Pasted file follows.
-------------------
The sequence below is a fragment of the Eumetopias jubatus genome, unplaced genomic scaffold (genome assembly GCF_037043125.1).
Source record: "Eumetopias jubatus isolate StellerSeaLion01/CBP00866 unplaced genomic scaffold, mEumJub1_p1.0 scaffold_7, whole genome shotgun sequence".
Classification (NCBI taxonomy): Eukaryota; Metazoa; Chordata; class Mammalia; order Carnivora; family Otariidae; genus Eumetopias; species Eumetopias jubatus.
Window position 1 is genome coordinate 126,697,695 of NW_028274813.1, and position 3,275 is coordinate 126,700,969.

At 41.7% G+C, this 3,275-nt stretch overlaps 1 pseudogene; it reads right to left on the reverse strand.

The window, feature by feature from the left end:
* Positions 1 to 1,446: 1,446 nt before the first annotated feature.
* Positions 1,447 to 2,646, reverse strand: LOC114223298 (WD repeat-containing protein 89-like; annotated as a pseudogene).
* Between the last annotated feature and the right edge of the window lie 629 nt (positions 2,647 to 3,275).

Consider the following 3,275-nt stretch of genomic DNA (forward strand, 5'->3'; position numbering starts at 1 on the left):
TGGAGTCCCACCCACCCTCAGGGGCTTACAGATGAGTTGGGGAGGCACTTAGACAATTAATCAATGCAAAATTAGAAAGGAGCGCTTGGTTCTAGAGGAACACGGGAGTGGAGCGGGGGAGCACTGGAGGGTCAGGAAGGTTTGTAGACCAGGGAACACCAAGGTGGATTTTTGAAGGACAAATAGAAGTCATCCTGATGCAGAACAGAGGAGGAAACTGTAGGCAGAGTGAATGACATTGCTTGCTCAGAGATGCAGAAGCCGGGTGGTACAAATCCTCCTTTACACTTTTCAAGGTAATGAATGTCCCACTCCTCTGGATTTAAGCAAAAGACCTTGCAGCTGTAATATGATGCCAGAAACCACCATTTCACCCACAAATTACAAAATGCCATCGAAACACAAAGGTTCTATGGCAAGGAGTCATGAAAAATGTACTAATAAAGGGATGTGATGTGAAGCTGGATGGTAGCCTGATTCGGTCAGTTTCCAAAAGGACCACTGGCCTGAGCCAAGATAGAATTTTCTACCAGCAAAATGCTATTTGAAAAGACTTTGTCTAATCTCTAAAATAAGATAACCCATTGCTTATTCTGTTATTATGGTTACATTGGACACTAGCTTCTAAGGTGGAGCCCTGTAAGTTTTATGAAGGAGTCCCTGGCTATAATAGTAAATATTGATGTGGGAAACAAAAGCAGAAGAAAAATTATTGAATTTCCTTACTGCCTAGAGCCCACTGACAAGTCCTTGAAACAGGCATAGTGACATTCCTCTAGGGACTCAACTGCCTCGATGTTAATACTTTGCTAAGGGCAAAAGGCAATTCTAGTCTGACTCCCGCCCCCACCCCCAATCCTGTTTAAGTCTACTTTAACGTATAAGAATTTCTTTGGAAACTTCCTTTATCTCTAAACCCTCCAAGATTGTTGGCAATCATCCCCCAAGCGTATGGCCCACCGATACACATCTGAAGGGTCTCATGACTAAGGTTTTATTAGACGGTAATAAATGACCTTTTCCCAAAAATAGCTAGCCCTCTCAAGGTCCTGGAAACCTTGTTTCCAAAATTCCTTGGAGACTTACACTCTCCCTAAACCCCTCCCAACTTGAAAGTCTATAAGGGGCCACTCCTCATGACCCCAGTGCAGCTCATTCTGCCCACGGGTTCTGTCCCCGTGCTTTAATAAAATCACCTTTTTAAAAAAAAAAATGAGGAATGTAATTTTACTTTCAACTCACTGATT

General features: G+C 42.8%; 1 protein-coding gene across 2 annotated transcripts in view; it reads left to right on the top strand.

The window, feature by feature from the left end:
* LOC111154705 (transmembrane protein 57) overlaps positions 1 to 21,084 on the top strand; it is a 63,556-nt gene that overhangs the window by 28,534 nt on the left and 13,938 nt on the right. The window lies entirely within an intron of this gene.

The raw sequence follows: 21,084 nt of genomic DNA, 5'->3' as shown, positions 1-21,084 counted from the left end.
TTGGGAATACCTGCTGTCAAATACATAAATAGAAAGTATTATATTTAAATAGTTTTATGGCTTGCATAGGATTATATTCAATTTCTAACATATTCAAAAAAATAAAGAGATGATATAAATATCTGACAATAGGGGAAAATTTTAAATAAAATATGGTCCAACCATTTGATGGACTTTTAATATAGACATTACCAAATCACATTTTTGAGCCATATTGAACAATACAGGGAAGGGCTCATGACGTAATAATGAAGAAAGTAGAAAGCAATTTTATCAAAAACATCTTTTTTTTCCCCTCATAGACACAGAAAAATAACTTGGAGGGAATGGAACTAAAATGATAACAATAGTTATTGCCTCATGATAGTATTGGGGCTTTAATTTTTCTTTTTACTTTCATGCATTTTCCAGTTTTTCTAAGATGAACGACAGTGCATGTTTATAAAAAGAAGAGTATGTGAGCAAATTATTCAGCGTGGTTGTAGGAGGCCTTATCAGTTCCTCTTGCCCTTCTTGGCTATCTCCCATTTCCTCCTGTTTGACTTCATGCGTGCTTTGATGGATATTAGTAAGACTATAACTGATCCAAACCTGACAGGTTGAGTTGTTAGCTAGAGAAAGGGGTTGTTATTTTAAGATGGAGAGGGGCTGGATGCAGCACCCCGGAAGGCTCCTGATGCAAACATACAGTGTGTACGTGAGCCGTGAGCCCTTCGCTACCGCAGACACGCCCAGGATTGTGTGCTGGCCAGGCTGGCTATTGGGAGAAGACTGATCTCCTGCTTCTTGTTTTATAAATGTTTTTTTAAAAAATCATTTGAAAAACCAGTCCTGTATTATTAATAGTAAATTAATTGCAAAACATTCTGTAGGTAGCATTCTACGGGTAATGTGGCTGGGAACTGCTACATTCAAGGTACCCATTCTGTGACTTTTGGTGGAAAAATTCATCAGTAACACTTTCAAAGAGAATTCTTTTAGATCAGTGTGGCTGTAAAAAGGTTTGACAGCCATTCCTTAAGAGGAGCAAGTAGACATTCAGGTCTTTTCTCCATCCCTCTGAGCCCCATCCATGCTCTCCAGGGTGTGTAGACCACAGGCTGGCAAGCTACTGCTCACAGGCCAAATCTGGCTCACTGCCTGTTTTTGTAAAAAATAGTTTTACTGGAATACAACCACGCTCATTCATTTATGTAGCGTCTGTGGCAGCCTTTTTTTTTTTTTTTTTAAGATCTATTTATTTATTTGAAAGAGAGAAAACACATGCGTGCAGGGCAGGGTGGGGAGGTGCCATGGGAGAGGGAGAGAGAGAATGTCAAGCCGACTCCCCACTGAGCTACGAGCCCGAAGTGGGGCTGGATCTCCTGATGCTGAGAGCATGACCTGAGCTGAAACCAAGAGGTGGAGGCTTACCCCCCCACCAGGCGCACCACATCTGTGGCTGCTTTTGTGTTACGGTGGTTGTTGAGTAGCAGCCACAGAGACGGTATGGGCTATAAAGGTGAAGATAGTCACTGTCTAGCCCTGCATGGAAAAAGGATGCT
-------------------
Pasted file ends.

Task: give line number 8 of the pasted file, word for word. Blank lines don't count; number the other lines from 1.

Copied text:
* Positions 1,447 to 2,646, reverse strand: LOC114223298 (WD repeat-containing protein 89-like; annotated as a pseudogene).